The Bloomsbury Colleges | PhD Studentships | Studentships 2020 | Dissecting the non-coding transcriptome of pathogenic mycobacteria
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Dissecting the non-coding transcriptome of pathogenic mycobacteria

Principal supervisor: Dr Irilenia Nobeli (Birkbeck)

Co-Supervisor: Dr Sharon Kendall (RVC)

Award includes tuition fees and a stipend of £17,009 including London Weighting (at 2019/20 rates, so slightly higher for 2020 entry)

100% FTE for 3 years, from September 2020.

Project Description:

Project Description

Members of the Mycobacterium tuberculosis complex are among the most successful pathogens. A complex regulation of when genes are switched on and off plays a significant role in this success. Traditionally, proteins were thought of as the mediators of gene expression regulation but more recently, non-coding (nc) RNAs (antisense, short, long non-coding RNAs and parts of the untranslated regions of mRNA transcripts) have been shown to play important regulatory roles in mycobacteria (Arnvig et al. 2014; Golby et al. 2013).

In this project, we will test the hypothesis that mutations in ncRNA regulators across human- and animal-adapted pathogens are linked to host specificity and zoonosis (disease spread to humans via animal pathogens). Understanding this link could lead to the identification of mycobacterial targets for novel therapies. Importantly, the principles of ncRNA regulation extend to many diverse species and thus studying this poorly understood part of gene expression regulation has implications beyond mycobacterial research.

The study’s main aim is to further our knowledge of gene expression regulation by non-coding elements in mycobacterial genomes. The bulk of the initial work will be computational, developing and using bioinformatics methods for mining public genomic/trancriptomic data. Hypotheses generated by this computational analysis will then be tested in the lab.

Candidate requirements

We invite applications from students with good Science undergraduate degrees ((1st class or upper second), preferably with some Biology component. Postgraduate training in bioinformatics is highly desirable but alternative working experience or self-taught skills will be considered.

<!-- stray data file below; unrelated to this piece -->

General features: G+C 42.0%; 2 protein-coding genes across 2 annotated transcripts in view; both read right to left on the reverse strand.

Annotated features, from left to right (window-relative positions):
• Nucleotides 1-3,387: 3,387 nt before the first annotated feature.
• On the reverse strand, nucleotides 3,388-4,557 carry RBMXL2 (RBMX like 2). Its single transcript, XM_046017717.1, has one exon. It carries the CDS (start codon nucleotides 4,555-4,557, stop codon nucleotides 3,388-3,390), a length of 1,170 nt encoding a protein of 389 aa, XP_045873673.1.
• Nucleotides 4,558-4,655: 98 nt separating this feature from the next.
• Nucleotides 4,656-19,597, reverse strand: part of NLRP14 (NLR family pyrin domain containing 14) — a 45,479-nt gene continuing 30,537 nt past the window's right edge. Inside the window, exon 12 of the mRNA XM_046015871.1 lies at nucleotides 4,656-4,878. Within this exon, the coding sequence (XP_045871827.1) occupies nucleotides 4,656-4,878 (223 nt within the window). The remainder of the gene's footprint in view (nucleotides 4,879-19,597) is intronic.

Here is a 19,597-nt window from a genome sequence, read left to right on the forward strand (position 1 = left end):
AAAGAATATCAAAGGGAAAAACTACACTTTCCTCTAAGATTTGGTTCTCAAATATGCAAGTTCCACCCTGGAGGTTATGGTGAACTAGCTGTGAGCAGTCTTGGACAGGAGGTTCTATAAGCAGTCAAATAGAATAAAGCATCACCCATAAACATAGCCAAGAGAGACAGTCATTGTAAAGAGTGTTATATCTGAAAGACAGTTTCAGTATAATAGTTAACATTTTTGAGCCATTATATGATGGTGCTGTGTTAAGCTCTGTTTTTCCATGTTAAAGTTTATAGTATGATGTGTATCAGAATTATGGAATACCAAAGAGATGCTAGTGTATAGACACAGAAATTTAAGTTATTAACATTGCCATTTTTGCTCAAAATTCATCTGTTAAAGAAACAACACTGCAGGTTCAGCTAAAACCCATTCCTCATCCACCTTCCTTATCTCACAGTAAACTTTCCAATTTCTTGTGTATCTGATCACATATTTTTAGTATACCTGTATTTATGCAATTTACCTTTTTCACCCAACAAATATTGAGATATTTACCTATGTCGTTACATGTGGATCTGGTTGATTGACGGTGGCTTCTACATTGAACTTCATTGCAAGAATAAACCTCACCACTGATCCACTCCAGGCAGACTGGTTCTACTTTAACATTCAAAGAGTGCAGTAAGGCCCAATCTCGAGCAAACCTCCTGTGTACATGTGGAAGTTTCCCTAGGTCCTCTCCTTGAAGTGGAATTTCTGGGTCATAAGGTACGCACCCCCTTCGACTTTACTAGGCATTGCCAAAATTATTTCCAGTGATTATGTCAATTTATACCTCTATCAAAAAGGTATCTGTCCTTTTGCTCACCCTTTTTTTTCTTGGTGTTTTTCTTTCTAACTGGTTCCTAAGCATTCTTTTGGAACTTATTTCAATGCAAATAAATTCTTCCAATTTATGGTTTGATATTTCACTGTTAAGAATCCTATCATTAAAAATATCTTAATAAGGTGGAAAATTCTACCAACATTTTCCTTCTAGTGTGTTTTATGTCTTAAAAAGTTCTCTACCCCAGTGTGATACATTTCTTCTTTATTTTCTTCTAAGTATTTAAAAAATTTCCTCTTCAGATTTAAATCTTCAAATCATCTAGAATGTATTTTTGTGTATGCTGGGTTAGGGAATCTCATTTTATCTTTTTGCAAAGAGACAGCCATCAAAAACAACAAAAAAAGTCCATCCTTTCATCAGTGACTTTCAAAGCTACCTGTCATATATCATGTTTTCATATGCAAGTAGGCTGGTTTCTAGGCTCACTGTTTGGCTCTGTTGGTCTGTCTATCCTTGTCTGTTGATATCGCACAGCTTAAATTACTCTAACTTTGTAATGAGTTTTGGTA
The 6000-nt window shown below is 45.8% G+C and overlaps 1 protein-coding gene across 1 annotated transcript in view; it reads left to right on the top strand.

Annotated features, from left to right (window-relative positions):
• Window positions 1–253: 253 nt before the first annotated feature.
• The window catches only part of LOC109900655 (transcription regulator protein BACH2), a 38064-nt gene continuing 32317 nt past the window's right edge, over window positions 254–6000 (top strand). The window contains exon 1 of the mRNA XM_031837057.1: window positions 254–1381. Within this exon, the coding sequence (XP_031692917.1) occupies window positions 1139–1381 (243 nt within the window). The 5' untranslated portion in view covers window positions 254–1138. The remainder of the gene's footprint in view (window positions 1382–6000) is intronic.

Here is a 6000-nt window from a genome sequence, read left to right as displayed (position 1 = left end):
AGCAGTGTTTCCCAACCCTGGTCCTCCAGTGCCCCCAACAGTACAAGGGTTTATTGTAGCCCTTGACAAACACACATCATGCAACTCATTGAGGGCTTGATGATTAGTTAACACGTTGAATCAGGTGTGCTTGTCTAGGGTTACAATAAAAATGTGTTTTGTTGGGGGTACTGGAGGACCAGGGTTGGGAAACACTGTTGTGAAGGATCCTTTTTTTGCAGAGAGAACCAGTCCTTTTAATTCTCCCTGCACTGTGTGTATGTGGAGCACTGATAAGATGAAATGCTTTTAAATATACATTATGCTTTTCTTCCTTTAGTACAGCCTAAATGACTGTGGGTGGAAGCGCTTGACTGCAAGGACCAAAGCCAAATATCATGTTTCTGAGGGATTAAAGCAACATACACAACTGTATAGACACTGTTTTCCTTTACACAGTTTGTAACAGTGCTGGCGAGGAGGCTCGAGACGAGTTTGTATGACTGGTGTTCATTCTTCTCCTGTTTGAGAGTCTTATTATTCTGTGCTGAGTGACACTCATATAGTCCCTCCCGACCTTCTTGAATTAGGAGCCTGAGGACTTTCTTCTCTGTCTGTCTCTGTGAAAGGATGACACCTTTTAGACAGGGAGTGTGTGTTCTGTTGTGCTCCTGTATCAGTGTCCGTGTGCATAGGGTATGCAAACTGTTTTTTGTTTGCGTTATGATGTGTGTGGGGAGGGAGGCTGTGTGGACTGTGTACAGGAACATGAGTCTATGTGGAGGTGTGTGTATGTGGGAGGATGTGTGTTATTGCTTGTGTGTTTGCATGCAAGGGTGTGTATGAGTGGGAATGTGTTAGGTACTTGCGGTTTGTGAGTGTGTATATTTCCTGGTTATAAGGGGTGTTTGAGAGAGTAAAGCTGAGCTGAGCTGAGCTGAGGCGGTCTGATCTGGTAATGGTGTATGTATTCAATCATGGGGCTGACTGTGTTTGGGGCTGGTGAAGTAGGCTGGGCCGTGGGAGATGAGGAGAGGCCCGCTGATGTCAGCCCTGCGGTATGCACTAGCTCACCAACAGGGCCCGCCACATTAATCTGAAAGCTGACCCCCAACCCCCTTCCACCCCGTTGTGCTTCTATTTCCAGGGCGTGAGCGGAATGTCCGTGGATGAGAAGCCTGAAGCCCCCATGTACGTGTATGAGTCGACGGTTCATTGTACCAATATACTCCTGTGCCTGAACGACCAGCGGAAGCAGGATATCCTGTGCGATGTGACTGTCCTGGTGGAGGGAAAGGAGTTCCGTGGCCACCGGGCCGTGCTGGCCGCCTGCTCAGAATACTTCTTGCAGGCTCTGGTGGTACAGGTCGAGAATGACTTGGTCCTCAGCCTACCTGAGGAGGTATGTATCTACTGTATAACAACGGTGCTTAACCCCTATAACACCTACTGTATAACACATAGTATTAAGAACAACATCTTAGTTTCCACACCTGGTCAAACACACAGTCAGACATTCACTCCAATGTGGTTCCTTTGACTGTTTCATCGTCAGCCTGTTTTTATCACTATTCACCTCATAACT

The project offers opportunities for training in a very wide range of bioinformatics skills, including the analysis of next-generation sequencing data, unix shell programming, programming in R and python, as well as more general bioinformatics training on sequence and structure analysis of proteins and nucleic acids. The student will be encouraged to attend relevant modules of the MSc Bioinformatics at Birkbeck, especially Statistics.

The collaboration with the RVC-based supervisor will offer the opportunity to acquire skills in basic molecular biology and in working with Mycobacteria. The student will gain experience in basic Microbiology and Molecular Biology techniques.

Subject Areas/Keywords:

Bioinformatics, non-coding  RNA, mycobacteria, zoonosis, next-generation sequencing, genomics, transcriptomics,, RNA-seq, Tn-seq, microbiology, molecular biology.

Key References:

Arnvig et al. (2014) DOI: 10.1128/microbiolspec.MGM2-0029-2013.

Golby et al. (2013) DOI: 10.1186/1471-2164-14-710

Ozuna et al. (2019) DOI: 10.1093/bioinformatics/btz643

Further details about the project may be obtained from:

Principal Supervisor: Dr Irilenia Nobeli (

Co-Supervisor: Dr Sharon Kendall (

Further information about PhDs at Birkbeck (Biological Sciences) is available from:

Application forms and details about how to apply are available from:

Please note that you do not need to write your own research proposal. Instead, please state clearly in your application that you are applying for this specific project and use the Supporting Statement in the application to explain what attracted you to the project and why you are a suitable candidate for it.

The successful applicant will be affiliated with the BBSRC-funded London Interdisciplinary Doctoral (LIDo) programme in biosciences ( As part of LIDo the student will undertake two 4-month rotations in the first year (in the labs of the first and second supervisor), will follow the LIDo training programme (including the SysMIC course) and will take part in the annual retreat and other LIDo events, in addition to events organised for Bloomsbury-funded PhD students. The student will not be expected to take part in the Professional Internship for PhD Students scheme.

Closing date for applications is:      
2 March 2020